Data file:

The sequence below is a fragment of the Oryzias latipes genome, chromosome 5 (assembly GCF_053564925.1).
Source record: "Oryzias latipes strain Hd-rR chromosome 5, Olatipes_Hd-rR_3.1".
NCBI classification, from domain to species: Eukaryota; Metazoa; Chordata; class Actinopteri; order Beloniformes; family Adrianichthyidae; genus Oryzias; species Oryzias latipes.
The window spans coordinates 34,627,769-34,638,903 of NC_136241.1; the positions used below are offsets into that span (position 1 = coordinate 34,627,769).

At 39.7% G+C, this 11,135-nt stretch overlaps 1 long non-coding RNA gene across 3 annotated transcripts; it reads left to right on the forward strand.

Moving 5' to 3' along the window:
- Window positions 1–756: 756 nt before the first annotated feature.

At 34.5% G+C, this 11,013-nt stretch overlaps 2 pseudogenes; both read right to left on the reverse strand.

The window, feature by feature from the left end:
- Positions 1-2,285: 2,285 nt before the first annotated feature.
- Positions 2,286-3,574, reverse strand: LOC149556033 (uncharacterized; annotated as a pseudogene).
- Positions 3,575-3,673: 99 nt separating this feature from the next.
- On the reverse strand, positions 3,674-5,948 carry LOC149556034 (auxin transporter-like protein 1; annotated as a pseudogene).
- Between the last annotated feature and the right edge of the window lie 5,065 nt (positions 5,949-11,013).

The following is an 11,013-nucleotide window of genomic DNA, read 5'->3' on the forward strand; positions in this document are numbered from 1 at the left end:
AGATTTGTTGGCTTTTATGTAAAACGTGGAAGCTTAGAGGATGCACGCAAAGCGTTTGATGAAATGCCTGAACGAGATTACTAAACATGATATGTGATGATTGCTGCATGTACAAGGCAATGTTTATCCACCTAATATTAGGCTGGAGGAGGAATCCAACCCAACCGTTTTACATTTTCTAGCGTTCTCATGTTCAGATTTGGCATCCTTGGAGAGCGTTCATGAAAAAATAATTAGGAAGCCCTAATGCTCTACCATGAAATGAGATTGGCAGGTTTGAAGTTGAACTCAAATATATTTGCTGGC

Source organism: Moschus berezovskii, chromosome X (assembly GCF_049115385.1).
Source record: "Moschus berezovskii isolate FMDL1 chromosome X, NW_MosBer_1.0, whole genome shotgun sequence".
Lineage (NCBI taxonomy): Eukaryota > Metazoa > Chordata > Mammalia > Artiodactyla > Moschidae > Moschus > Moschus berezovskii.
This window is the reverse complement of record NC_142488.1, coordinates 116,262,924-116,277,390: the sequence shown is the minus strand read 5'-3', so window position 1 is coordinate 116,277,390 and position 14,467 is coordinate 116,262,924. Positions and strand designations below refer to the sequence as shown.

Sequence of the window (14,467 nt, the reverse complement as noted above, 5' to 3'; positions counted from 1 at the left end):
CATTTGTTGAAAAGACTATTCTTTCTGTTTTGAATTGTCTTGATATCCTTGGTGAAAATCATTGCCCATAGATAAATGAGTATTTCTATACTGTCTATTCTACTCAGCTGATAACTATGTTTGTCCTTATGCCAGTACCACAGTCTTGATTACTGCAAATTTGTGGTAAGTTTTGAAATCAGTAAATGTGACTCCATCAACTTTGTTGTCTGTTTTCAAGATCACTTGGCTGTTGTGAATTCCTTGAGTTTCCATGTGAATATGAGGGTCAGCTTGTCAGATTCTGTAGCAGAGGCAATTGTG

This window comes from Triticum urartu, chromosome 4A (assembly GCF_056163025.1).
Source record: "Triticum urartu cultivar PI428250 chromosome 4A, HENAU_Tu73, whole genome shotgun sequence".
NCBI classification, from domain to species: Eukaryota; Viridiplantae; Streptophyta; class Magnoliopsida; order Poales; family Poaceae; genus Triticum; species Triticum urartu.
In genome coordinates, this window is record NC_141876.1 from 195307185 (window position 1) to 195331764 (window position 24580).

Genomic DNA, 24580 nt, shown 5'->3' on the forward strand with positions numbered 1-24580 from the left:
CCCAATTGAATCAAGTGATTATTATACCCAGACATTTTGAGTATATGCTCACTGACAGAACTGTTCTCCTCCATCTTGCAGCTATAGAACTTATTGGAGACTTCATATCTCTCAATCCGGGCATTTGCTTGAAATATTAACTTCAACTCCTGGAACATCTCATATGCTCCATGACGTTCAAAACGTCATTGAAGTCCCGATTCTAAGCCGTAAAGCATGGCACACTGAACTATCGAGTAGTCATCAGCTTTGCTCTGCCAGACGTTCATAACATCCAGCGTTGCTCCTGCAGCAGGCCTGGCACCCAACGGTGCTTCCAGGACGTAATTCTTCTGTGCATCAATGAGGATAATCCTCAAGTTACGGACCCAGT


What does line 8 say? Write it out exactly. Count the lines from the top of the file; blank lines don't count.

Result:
At 34.5% G+C, this 11,013-nt stretch overlaps 2 pseudogenes; both read right to left on the reverse strand.